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by Nick Cunningham
Washington DC (SPX) Jan 31, 2014
There are two major factors that have emerged in the last five years that have sparked a surge in LNG investments. First is the shale gas "revolution" in the United States, which allowed the U.S. to vault to the top spot in the world for natural gas production. This caused prices to crater to below $2 per million Btu (MMBTu) in 2012, down from their 2008 highs above $10/MMBtu. Natural gas became significantly cheaper in the U.S. than nearly everywhere else in the world.
The second major event that opened the floodgates for investment in new LNG capacity is the Fukushima nuclear crisis in Japan. Already the largest importer of LNG in the world before the triple meltdown in March 2011, Japan had to ratchet up LNG imports to make up for the power shortfall when it shut nearly all of its 49 gigawatts of nuclear capacity. In 2012, Japan accounted for 37% of total global LNG demand.
The combined effect of shale gas production in the U.S. and skyrocketing LNG demand from Japan opened up a wide gulf between the Henry Hub benchmark price in the U.S. and much higher oil-linked prices around the world. LNG markets, which are not liquid, could not meet the surge in Japanese demand.
Platts' Japan/Korea Marker (JKM) price for spot LNG floated between $4-$10/MMBTu the year and half before Fukushima. In the few months after the meltdown, the JKM price quickly jumped to $18/MMBTu. Almost three years later, the JKM price for month-ahead delivery in January 2014 hit $18.95/MMBTu.
In contrast, Henry Hub prices - despite reaching a more than two year high - were only $4.50/MMBTu for the first week of 2014. After factoring in the costs of liquefaction and transportation - somewhere in the range of $4-$5/MMBTu - companies could still make a substantial profit taking U.S. gas and exporting it to Asia.
Thus ensued a scramble to permit and build LNG export facilities in the U.S., often by retooling and turning around what were once import terminals. As of December 6, 2013, the U.S. Department of Energy had 28 applications for LNG export facilities to countries without which the U.S. has a free-trade agreement (five of them have been approved).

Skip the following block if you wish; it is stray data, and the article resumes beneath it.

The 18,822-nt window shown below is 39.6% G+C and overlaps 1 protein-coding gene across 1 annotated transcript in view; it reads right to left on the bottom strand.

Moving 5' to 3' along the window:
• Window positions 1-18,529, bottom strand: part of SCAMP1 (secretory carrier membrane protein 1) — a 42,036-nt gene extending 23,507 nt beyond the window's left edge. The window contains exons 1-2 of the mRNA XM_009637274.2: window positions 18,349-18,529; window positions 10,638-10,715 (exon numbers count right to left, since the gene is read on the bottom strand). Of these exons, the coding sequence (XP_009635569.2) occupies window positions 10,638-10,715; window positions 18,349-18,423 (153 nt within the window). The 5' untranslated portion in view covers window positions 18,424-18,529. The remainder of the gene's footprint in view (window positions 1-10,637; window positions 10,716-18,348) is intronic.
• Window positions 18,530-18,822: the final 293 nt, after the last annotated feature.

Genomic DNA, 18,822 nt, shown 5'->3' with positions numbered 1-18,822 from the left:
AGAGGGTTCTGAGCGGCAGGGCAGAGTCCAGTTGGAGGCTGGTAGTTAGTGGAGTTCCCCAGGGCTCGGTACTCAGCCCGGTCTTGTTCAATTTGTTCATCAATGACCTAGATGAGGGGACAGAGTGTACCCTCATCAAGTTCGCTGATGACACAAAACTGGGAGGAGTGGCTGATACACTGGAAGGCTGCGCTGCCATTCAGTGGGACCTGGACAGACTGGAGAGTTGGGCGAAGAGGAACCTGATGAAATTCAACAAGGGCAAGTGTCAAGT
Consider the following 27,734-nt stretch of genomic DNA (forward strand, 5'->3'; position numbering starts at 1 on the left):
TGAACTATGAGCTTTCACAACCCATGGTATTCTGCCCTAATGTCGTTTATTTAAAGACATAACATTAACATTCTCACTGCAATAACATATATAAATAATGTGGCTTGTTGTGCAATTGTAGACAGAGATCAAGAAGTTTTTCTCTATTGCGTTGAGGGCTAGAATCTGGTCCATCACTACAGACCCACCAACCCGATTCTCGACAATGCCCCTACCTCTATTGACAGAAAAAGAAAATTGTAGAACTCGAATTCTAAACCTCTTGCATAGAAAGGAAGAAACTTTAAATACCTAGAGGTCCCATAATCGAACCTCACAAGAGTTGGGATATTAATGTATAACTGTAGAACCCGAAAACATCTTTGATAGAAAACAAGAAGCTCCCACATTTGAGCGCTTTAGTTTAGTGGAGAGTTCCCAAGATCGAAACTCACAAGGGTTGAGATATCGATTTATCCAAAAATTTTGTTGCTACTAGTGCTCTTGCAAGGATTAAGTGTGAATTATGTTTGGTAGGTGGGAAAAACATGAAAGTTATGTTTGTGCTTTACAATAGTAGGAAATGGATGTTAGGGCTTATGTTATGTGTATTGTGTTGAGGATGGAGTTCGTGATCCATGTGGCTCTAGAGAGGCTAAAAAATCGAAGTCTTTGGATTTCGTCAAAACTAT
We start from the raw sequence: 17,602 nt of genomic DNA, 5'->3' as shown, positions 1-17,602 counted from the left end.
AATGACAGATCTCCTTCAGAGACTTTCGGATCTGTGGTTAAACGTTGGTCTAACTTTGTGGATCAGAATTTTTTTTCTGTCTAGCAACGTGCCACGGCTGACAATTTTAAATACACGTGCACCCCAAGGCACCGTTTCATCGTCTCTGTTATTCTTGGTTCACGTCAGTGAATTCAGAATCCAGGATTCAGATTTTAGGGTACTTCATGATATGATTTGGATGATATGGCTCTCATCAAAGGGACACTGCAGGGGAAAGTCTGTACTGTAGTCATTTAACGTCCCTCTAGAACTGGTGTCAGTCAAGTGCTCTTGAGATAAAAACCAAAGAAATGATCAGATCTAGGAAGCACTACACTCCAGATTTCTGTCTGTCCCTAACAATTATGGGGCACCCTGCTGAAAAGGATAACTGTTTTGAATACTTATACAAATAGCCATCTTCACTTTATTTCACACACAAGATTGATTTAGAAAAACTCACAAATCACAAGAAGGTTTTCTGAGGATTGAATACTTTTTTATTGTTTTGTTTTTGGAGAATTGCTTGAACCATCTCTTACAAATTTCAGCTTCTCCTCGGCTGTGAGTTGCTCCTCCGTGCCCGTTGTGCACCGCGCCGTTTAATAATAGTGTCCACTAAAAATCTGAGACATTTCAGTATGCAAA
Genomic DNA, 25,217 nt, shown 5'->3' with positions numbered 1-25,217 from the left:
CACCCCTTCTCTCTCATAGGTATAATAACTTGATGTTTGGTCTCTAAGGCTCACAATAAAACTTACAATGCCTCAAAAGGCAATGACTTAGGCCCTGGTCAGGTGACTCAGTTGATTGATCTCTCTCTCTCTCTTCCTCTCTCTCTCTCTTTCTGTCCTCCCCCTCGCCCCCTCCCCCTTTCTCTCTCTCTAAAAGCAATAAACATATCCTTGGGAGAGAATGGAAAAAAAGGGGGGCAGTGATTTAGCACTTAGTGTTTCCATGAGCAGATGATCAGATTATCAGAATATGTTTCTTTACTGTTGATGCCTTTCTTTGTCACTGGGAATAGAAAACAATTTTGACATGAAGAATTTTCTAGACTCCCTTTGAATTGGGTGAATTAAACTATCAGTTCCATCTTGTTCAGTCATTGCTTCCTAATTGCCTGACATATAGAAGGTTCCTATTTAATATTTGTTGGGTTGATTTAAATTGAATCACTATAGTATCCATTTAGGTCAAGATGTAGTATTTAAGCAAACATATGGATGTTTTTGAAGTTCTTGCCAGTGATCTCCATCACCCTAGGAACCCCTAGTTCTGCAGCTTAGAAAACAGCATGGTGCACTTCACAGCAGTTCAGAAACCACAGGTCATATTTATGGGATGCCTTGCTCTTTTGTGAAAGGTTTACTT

Cheniere Energy has been the primary beneficiary of DOE's policy to incrementally approve LNG exports. Cheniere has already signed contracts to deliver gas to Britain's BG Group, France's Total, India's Gail, Spain's Gas Natural Fenosa, and South Korea's Kogas.
Its stock price has soared since it received permission to begin construction on its Sabine Pass liquefaction facility on the U.S. Gulf Coast, which would allow the export of 18 million tonnes of LNG per annum (MTPA) in Phase 1. From August 6, 2012 - the day before it received its permit - until the market close of January 10, 2014, Cheniere's stock price climbed from $14.66 to $46.37 per share, more than a three-fold increase.
Other companies are lobbying the government to quickly approve more export terminals, but it is more than likely that only the first-movers will make some serious money with the stragglers left behind. While its competitors are awaiting permit approvals, construction is already underway at Cheniere's Sabine Pass liquefaction facility.
LNG Expansions Around the World
Australia's projects are further along and closer to their target market of Japan, so many will beat out U.S. proposals. Despite all the buzz in the U.S. about LNG export terminals, and the more than 190 MTPA of applications on backlog with the DOE, very little of that will be actually constructed (it is pretty easy to merely submit an application).
The IGU estimates the U.S. will only bring online an additional 8 MTPA or so over the next four to five years, up from about 2 MTPA last year. Australia is where the action is.
Chevron is heavily invested in Australian LNG and already has several terminals up and running with more capacity coming online in 2015. BG Group is scheduled to start exports of LNG at its Queensland Curtis facility this year. These companies are well-positioned to serve the insatiable demand from Japan.